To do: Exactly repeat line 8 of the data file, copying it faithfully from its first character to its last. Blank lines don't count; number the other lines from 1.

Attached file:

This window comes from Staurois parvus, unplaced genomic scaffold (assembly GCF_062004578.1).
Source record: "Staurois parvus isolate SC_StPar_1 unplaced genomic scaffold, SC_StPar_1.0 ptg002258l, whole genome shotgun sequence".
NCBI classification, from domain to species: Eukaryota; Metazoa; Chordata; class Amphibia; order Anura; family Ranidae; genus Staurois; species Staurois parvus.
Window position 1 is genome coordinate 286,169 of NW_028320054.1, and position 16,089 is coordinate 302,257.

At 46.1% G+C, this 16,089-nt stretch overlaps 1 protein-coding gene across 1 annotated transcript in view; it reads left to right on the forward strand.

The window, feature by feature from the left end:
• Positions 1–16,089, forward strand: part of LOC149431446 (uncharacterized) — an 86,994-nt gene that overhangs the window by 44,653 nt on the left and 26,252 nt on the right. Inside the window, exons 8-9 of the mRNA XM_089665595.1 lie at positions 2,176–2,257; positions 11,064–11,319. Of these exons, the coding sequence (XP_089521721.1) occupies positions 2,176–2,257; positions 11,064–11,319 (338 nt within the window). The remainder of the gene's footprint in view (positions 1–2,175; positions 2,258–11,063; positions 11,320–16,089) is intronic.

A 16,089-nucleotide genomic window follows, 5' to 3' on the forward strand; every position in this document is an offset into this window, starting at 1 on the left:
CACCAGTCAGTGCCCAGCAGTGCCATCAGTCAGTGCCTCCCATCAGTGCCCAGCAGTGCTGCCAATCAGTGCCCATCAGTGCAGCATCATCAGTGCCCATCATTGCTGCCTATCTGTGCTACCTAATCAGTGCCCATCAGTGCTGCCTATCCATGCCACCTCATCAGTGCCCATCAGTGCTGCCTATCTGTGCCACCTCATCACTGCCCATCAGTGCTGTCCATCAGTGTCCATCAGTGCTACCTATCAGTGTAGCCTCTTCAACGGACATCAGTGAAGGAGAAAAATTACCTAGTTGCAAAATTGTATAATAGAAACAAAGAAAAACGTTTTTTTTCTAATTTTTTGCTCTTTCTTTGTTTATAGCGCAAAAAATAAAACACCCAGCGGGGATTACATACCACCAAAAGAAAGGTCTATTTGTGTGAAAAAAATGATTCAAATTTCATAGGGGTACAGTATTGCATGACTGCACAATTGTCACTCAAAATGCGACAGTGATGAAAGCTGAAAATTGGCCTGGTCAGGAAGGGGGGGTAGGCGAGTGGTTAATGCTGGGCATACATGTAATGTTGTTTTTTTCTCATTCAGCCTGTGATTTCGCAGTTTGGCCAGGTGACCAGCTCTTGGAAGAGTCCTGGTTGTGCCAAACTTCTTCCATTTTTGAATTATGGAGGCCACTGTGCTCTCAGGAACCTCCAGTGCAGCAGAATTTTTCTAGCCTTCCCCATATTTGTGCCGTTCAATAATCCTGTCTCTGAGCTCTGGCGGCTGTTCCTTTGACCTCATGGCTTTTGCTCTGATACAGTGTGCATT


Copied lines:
A 16,089-nucleotide genomic window follows, 5' to 3' on the forward strand; every position in this document is an offset into this window, starting at 1 on the left: